After a few days in Bangkok watching bad movies, knocking back happy hour drinks and swimming in a hotel pool mostly used by sunbathing Russian prostitutes, we decided our injuries were healed enough to take a train north to the pleasantly touristed city of Chiang Mai.
One thing you need to know about Chiang Mai: the town itself is very pleasant, but there’s not a huge amount to see or do except look at wats (temples) and eat. After eating my own weight in Laotian baguettes avec fromage, I’m on a diet. And we’re all done looking at wats.
So all the signs advertising the ziplining park an hour out of town start to catch your eye. Tiny wooden platforms high in the treetops. Emerald-green foliage. Shrieking tourists in harnesses and banana yellow helmets frozen photogenically in the air. The posters are all over the leafy lanes and narrow side streets of the old city. Beckoning from every guest house and travel agency. How can you resist a come-on like that? You can’t.
And so, we found ourselves with a group of assorted Europeans in little yellow helmets of our own, crowded onto a tiny treetop platform. We wait our turn to be clamped onto the line, peer 20m down to the forest floor, grab onto the harness strap with white-knuckle dedication… and…
1… 2… 3… JUMP!
A falling sensation, then acceleration forward along the line, sailing through a tunnel of leafy branches, and you’re on the next platform. After the first couple of ziplines the fear pretty much evaporated and I enjoyed the experience quite a bit.
Janelle did not. On one of the early ziplines, she was convinced that she heard something rip inside the harness. At that point, it became a lot more… well, I’ll just let Janelle report in her own words:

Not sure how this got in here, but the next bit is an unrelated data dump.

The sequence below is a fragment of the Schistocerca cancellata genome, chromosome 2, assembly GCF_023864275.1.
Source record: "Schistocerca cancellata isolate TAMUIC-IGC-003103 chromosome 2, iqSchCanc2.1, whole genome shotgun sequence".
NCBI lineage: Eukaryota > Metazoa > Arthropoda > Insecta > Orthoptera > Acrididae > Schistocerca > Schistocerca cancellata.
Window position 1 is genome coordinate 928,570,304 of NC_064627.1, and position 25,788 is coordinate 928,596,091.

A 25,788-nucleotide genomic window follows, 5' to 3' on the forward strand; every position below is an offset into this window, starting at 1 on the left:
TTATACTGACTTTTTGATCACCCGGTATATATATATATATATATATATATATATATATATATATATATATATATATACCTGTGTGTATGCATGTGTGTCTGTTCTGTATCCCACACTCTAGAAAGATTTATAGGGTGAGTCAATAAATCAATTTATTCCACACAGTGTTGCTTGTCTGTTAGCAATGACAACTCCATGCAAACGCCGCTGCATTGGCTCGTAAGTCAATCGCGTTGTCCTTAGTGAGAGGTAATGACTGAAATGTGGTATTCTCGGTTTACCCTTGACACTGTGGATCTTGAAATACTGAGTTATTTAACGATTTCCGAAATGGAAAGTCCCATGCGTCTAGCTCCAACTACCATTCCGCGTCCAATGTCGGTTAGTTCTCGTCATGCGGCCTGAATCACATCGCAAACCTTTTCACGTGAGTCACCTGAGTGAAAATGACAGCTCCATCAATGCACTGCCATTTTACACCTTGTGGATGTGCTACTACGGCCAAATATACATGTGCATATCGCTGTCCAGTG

When Eric says ‘convinced’, it sounds like it didn’t really happen—that I imagined it. I can assure you, fans, it HAPPENED. Definite sound of stitches ripping in the 2cm-wide piece of webbed fabric that was the only thing holding my not insubstantial frame from plummeting to earth. It was the good-natured ‘bouncing’ of the line by the guides that did it. Thinking they were giving us a bigger thrill and all that. Well, on the downbeat, I hear ‘the sound’ and it resulted in me screaming and grabbing for the line (Rule 2 of ziplining: “don’t grab the line”).
So for all of Eric’s ‘sailing through the trees’ bullshit—can I just add that I found the experience terrifying from that point on? I spent the rest of the day with my hands tight on my harness praying for a happy outcome.
Ahem. That’s what she said.
I should also say, our two guides and I all took a good look at the harness and whatever the sound was, everything was intact. But it’s still the kind of thing that captures your imagination in a bad, bad way. Like me, with amusement park accidents. Sure, the odds are in your favour, but really, should you be rolling those dice? Apparently, yes.
The rest of the expedition involved a few variations of ziplining, including a couple of vertical drops and one terrifying combination of bungee/zipline which more than one of my zipliners-in-arms had to be ‘coaxed’ into starting. Not me, though. I just thought to myself, “well, if I am to die here, so be it” and launched myself, arms and legs spread like a chubby little starfish.
I don’t know if the experiences we’ve had in our Asian travels have made me braver, or just more jaded about my own mortality, but things like this seem to phase me a lot less. Maybe next time I go to the Gold Coast I’ll be able to ride The Giant Drop at Dreamworld.
Or maybe not. That thing is freaking horrifying. I’ve had nightmares.